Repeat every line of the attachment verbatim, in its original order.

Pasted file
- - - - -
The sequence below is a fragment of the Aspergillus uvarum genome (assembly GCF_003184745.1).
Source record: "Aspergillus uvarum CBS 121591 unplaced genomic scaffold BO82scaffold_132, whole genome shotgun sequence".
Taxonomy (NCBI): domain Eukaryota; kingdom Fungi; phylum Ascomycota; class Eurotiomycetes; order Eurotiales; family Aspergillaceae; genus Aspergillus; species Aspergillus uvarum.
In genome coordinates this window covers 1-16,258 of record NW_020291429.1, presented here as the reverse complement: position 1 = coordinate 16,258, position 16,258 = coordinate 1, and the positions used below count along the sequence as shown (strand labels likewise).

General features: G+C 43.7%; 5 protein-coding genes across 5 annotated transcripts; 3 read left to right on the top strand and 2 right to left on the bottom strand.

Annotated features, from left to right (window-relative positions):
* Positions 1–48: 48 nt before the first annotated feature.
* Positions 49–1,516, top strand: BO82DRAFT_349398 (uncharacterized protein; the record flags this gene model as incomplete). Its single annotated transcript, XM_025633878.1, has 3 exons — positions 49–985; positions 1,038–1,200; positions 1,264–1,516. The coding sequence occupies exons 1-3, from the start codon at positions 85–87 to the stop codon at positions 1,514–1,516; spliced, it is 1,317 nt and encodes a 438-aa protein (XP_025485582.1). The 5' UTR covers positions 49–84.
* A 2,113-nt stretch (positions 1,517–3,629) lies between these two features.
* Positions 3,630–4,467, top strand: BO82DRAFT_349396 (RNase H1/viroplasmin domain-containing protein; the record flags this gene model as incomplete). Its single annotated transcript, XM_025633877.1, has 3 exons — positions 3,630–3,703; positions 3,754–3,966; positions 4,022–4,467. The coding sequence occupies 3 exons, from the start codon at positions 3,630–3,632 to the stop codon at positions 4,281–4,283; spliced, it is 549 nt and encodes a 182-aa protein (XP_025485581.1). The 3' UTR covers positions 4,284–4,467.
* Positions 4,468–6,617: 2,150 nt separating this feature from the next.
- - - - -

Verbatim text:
The sequence below is a fragment of the Aspergillus uvarum genome (assembly GCF_003184745.1).
Source record: "Aspergillus uvarum CBS 121591 unplaced genomic scaffold BO82scaffold_132, whole genome shotgun sequence".
Taxonomy (NCBI): domain Eukaryota; kingdom Fungi; phylum Ascomycota; class Eurotiomycetes; order Eurotiales; family Aspergillaceae; genus Aspergillus; species Aspergillus uvarum.
In genome coordinates this window covers 1-16,258 of record NW_020291429.1, presented here as the reverse complement: position 1 = coordinate 16,258, position 16,258 = coordinate 1, and the positions used below count along the sequence as shown (strand labels likewise).

General features: G+C 43.7%; 5 protein-coding genes across 5 annotated transcripts; 3 read left to right on the top strand and 2 right to left on the bottom strand.

Annotated features, from left to right (window-relative positions):
* Positions 1–48: 48 nt before the first annotated feature.
* Positions 49–1,516, top strand: BO82DRAFT_349398 (uncharacterized protein; the record flags this gene model as incomplete). Its single annotated transcript, XM_025633878.1, has 3 exons — positions 49–985; positions 1,038–1,200; positions 1,264–1,516. The coding sequence occupies exons 1-3, from the start codon at positions 85–87 to the stop codon at positions 1,514–1,516; spliced, it is 1,317 nt and encodes a 438-aa protein (XP_025485582.1). The 5' UTR covers positions 49–84.
* A 2,113-nt stretch (positions 1,517–3,629) lies between these two features.
* Positions 3,630–4,467, top strand: BO82DRAFT_349396 (RNase H1/viroplasmin domain-containing protein; the record flags this gene model as incomplete). Its single annotated transcript, XM_025633877.1, has 3 exons — positions 3,630–3,703; positions 3,754–3,966; positions 4,022–4,467. The coding sequence occupies 3 exons, from the start codon at positions 3,630–3,632 to the stop codon at positions 4,281–4,283; spliced, it is 549 nt and encodes a 182-aa protein (XP_025485581.1). The 3' UTR covers positions 4,284–4,467.
* Positions 4,468–6,617: 2,150 nt separating this feature from the next.